Healthier Dogs and Cats with Proactive Red Light Therapy 

    More vets and pet owners are using red light therapy proactively with animals to improve general health and wellness. Potential benefits for animals regularly using red light therapy include: healthier bones and joints, better sleep, stronger cognitive health, and improved skin and coat.

    Red Light Therapy Dog Healthy Skin

    Are Leading Veterinarians Using Red Light Therapy to Enhance Animal Health?

    Veterinary medicine has embraced red light therapy as a safe, effective, and simple way to enhance the health of companion animals. [8] Today, veterinary health professionals are using both low-level lasers and LED-based red lights  as treatments for acute injuries, as a therapy for chronic conditions, and as a proactive health and wellness aid.

    Check out how Dr. Ronald Hirschberg uses red light therapy in his practice.

    You can also see why Dr. Chip Godine relies on his red light therapy for his clients, too.

    How to Use Red Light Therapy with Your Pet at Home?

    Veterinarians treating animals with red light therapy predominantly use low-level laser devices that are designed specifically for clinical use. These are large, expensive devices that are inaccessible to most pet owners. Today, thanks to advances in LED technology, pet owners can treat animals at home with a Glowbie crate. These red light therapy crates fit into your home and allow you to treat your pet consistently, 3-4 times per week, for optimal health results. Consistent use is a major factor in how effective red light therapy will be for an animal. 

    Is Red Tight Therapy Safe for Pets?

    Yes, red light therapy is a safe, low-risk treatment for pets. Numerous peer-reviewed studies and trials have demonstrated that animals tolerate red light therapy treatments well, with few side effects. A review of red light therapy used for chronic joint disorders concluded that treatments are “drug free and relatively side-effect free and seem to work where pharmaceuticals do not.” [19]

    Devices like Glowbie kennels that use LEDs to deliver light are especially well-tolerated and present minimal risks. Animals with specific light and photosensitivity issues should not use red light therapy. It is not recommended to treat animals that experience seizures. It is also generally recommended to avoid direct red light therapy exposure while pregnant. For animals with active cancers, it’s best to discuss with a trusted veterinarian provider before use.

    You can read more about the safety of red light therapy for pets here. You can see the answers to more FAQs about red light therapy and animals here.

    Red Light Therapy Animals Clinical Research

    Conclusion: Red Light Therapy is a Safe, Effective Treatment for Pets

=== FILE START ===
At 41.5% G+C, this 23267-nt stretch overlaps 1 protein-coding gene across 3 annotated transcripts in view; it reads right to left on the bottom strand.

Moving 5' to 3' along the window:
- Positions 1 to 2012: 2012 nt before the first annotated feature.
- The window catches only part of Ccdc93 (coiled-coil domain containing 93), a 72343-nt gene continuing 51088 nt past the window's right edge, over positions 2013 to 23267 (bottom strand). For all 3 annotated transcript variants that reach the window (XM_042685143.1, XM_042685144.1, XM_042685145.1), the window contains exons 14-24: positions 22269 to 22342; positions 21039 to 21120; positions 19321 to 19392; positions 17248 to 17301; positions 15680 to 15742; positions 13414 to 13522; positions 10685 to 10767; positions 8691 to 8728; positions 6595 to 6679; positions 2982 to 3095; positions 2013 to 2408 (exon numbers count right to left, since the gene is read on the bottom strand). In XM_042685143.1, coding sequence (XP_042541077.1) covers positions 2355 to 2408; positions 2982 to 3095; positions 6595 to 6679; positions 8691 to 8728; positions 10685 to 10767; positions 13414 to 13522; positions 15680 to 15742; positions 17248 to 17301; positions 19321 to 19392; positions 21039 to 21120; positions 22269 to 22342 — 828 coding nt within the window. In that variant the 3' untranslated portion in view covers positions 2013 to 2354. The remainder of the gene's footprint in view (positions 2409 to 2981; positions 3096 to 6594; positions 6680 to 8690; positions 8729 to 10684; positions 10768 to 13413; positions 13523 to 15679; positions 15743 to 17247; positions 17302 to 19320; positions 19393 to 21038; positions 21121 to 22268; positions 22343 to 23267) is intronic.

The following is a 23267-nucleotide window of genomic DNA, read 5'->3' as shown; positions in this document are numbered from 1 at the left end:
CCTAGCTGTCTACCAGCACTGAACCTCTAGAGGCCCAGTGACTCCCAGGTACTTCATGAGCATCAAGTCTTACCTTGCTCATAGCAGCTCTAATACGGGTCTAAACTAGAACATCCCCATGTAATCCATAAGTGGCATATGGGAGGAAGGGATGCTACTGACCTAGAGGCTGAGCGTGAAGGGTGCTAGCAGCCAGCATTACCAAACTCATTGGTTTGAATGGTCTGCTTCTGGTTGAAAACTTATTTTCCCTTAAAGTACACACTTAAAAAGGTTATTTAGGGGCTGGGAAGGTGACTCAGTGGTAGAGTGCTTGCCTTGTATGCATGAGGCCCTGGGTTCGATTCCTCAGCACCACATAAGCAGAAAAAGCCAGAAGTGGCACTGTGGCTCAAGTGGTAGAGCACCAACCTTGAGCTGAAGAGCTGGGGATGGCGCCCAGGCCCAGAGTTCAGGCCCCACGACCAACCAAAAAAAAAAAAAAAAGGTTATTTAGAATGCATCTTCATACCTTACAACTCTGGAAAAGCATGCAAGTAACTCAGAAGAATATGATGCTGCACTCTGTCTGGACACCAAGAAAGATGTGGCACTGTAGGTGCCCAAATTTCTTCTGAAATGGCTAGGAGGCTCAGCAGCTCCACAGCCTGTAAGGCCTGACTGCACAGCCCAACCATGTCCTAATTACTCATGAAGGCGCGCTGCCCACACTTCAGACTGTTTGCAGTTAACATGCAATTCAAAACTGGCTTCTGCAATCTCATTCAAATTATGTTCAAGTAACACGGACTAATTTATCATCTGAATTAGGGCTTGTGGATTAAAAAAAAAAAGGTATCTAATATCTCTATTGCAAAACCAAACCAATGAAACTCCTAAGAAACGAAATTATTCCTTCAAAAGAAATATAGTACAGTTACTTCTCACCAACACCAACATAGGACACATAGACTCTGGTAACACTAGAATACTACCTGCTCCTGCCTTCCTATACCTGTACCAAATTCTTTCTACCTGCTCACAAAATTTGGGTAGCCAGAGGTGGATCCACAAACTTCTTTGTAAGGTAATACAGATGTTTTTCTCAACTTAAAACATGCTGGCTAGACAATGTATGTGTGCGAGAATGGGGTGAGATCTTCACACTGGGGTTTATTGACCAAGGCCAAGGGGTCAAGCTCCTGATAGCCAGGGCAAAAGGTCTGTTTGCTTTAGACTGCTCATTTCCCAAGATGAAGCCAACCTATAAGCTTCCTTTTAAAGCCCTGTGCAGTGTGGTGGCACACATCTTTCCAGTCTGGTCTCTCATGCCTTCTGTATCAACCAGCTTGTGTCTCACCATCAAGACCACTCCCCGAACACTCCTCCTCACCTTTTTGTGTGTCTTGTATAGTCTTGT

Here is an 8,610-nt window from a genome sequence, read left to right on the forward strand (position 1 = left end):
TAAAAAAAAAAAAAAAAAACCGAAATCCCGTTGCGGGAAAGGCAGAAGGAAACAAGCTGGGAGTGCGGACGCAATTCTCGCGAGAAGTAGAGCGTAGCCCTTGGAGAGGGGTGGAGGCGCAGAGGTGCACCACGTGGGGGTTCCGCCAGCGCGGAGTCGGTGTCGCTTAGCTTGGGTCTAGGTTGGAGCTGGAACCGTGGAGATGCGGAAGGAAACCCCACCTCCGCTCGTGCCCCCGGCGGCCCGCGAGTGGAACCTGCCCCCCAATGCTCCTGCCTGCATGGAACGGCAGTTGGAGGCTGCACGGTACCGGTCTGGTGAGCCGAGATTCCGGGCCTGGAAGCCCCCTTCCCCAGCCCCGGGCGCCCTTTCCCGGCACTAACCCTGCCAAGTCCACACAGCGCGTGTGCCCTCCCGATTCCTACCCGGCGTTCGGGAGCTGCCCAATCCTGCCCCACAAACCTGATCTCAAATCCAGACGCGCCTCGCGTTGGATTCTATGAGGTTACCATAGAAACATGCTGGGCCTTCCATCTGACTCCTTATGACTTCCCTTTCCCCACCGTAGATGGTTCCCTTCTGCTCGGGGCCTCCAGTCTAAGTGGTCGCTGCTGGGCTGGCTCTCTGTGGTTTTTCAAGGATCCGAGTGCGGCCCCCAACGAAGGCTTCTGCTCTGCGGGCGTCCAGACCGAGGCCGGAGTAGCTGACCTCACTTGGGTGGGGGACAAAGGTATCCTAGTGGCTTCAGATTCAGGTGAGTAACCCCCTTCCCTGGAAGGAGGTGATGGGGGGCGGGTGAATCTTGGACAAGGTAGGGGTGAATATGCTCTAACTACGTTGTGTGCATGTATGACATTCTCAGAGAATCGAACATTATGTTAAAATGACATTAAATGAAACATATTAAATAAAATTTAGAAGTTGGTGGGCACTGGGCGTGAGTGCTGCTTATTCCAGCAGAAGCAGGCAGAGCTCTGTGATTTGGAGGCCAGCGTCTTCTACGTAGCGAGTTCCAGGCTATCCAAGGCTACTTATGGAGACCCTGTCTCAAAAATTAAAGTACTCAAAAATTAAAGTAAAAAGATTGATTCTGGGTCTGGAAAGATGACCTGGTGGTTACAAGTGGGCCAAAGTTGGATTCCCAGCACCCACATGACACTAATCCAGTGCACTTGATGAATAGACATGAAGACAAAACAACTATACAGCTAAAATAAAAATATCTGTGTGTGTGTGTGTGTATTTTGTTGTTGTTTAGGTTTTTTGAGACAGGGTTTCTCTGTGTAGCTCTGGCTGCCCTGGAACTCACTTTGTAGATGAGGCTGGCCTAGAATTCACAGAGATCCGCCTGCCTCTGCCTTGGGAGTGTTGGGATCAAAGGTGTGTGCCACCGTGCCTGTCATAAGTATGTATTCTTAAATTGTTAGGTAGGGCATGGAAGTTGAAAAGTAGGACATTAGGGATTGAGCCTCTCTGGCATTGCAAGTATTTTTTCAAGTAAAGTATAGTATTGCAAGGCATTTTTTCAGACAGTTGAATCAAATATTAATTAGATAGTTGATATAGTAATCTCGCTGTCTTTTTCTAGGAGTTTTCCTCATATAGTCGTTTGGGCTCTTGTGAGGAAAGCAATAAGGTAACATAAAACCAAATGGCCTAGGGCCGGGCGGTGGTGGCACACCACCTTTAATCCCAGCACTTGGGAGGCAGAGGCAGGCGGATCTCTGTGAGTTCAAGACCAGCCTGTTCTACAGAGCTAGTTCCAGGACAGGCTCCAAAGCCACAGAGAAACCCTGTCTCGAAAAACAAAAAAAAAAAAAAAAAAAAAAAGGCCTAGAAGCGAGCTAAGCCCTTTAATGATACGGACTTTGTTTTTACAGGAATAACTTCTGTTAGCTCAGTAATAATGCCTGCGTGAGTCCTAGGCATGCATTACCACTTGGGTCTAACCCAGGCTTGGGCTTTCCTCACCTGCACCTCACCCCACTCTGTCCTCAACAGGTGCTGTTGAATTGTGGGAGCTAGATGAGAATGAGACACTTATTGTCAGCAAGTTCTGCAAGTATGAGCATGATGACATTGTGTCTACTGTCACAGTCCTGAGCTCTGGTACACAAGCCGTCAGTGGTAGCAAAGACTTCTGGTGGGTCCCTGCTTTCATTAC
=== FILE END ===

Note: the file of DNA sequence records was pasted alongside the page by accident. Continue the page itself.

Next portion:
Red light therapy is a safe, effective treatment for pets widely used by veterinarians and studied by clinical researchers. Red light therapy can help animals reduce pain and inflammation as well as improve healing after injuries and surgeries. It is also an effective treatment for chronic conditions like arthritis. The Glowbie crate is the first at-home red light therapy product available to pets and pet owners.


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    [2] Gross DM. Introduction to therapeutic lasers in a rehabilitation setting. Top Companion Anim Med. 2014 Jun;29(2):49-53.

    [3]  Mester, E., b. Szende, and J.G. Tota, Effect of laser on hair growth of mice. Kiserl Orvostud, 1967. 19: p. 628-631.

    [4] Pryor B, Millis DL. Therapeutic laser in veterinary medicine. Vet Clin North Am Small Anim Pract. 2015 Jan;45(1):45-56. 

    [5] Karu T. Primary and Secondary Mechanisms of Action of Visible to Near-IR Radiation on Cells. Journal of Photochemistry Photobiology. 1999 Mar.

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    [8] Hochman L. Photobiomodulation Therapy in Veterinary Medicine: A Review. Top Companion Anim Med. 2018 Sep;33(3):83-88

    [9] Escudero JSB, Perez MGB, de Oliveira Rosso MP, Buchaim DV, Pomini KT, Campos LMG, Audi M, Buchaim RL. Photobiomodulation therapy (PBMT) in bone repair: A systematic review. Injury. 2019 Nov;50(11):1853-1867.

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    [12]  Seo UH, Kim JH, Lee BH. Effects of Mulligan Mobilization and Low-Level Laser Therapy on Physical Disability, Pain, and Range of Motion in Patients with Chronic Low Back Pain: A Pilot Randomized Controlled Trial. Healthcare (Basel). 2020 Jul 29;8(3):237. 

    [13]  Quiney L, Murray R, Dyson S. Management of Primary Injuries of the Medial Collateral Ligament of the Carpus in Two Horses. J Equine Vet Sci. 2020 Mar;86:1028

    [14] Mezawa S, Iwata K, Naito K, Kamogawa H. The possible analgesic effect of soft-laser irradiation on heat nociceptors in the cat tongue. Arch Oral Biol. 1988;33(9):693-4.

    [15] Barger BK, Bisges AM, Fox DB, Torres B. Low-Level Laser Therapy for Osteoarthritis Treatment in Dogs at Missouri Veterinary Practice. J Am Anim Hosp Assoc. 2020 May/Jun;56(3):139-145.

    [16] Looney AL, Huntingford JL, Blaeser LL, Mann S. A randomized blind placebo-controlled trial investigating the effects of photobiomodulation therapy (PBMT) on canine elbow osteoarthritis. Can Vet J. 2018 Sep;59(9):959-966.

    [17] Barale L, Monticelli P, Raviola M, Adami C. Preliminary clinical experience of low-level laser therapy for the treatment of canine osteoarthritis-associated pain: A retrospective investigation on 17 dogs. Open Vet J. 2020 Apr.

    [18] Perego R, Proverbio D, Zuccaro A, Spada E. Low-level laser therapy: Case-control study in dogs with sterile pyogranulomatous pododermatitis. Vet World. 2016 Aug;9(8):882-7.

    [19]  Bjordal, J.M., et al., A systematic review of low level laser therapy with location-specific doses for pain from chronic joint disorders. Aust J Physiother, 2003. 4